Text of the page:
College Savings 'Important' to Families — But not a Priority

NEW YORK (MainStreet) — Everyone knows college is important, but most apparently don’t think it’s important enough that they should save for it.

New data from college planning giant Sallie Mae shows just 48% of U.S. families are saving for their children’s college, a decline from 51% a year ago. What may be worse, the average amount put aside for college to $10,040, the lowest amount ever reported in the annual “How America Saves for College” study.

“The Sallie Mae statistics are not surprising, given that most people don't save enough for retirement either,” said Mark Kantrowitz, senior vice president and publisher at financial aid site Edvisors.com. “Everybody should save about a fifth of their income for the last fifth of their lives, but people save only 7% of income on average.”

Kantrowitz said a good rule to follow for families saving for college is the “one-third rule,” which suggests families plan on saving about one third of future college costs. Such a plan allows for the cost of college to be spread out over time — with one-third coming from past savings, one-third from current income and one-third from future income or loans.

Also, since college costs increase by about a factor of three over any 17-year period, a good college savings goal should be the full cost of a college education the year the child was born, Kantrowitz said. This means if a couple has a newborn this year, they should save $250 per month if the child will enroll at an in-state public college, $400 per month for an out-of-state public and $500 per month for a private non-profit college.

“Every dollar saved is a dollar less borrowed," Kantrowitz said. “Every dollar borrowed will cost about two dollars by the time the debt is repaid.”

While squirreling away dollars for a child’s college fund sounds good in principle, it seems like it may not be practical for everyone. Predictably, increases in the cost of living and unexpected expenses were the most commonly cited reasons for saving less, according to the study.

“Some are not saving, because they cannot afford to,” said Ed Snyder, a financial planner at Oaktree Financial Advisors in Carmel, Ind. ”They are trying to save for retirement, their health insurance costs have gone up and they have no money left.”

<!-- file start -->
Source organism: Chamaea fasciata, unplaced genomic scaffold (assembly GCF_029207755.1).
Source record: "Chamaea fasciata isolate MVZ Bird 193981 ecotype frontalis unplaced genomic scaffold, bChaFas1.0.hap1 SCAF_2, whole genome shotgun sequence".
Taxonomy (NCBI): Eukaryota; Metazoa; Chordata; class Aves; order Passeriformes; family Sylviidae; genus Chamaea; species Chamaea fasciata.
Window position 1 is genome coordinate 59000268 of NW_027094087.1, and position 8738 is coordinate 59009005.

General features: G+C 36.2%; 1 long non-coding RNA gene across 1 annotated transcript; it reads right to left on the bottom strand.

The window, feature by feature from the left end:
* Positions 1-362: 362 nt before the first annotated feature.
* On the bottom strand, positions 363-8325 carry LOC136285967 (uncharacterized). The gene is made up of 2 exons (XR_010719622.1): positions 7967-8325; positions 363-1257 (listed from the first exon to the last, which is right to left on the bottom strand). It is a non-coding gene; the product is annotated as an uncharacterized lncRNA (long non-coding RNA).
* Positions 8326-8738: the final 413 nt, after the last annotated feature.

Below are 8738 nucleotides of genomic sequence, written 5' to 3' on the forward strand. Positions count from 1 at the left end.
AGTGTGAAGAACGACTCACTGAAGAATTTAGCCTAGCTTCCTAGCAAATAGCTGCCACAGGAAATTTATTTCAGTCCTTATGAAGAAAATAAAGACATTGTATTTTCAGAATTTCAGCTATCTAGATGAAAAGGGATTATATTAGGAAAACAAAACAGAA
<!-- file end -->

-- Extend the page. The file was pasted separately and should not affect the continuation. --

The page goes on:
What's more, many don’t save, because they think they'll have time later to save, Snyder said.

“Families can save for college by taking a close look at the family budget to see where they can cut back,” Snyder said. “As with so many money-related matters, sacrifice today to save for tomorrow.”

And while nearly half of families do save for college, they may not be doing it right. the study shows nearly half of those families that save continue to rely on general savings accounts while only 27% utilize tax advantaged accounts like 529 college savings plans.

“The best way to save the money is to have it automatically withdrawn from your checking account and invested into a 529 college savings plan,” said Tom Scanlon, a financial advisor at Raymond James in Manchester, Conn. “Another way to save is to dedicate a portion of your income tax refund every year. For example, take $500 of your income tax refund annually and also put this in the 529 Plan.”

Scanlon added families even should encourage grandparents to cut back on birthday and holiday gifts and fund the 529 plan instead.

“Parents should put away money every month,” said Scanlon, adding the recent recession shifted many families’ priorities to short-term necessities like paying the mortgage.

“Even if it is just a modest amount of money like $50 per month, this will add up over the 18 years,” he says.

—Written by Chris Metinko for MainStreet

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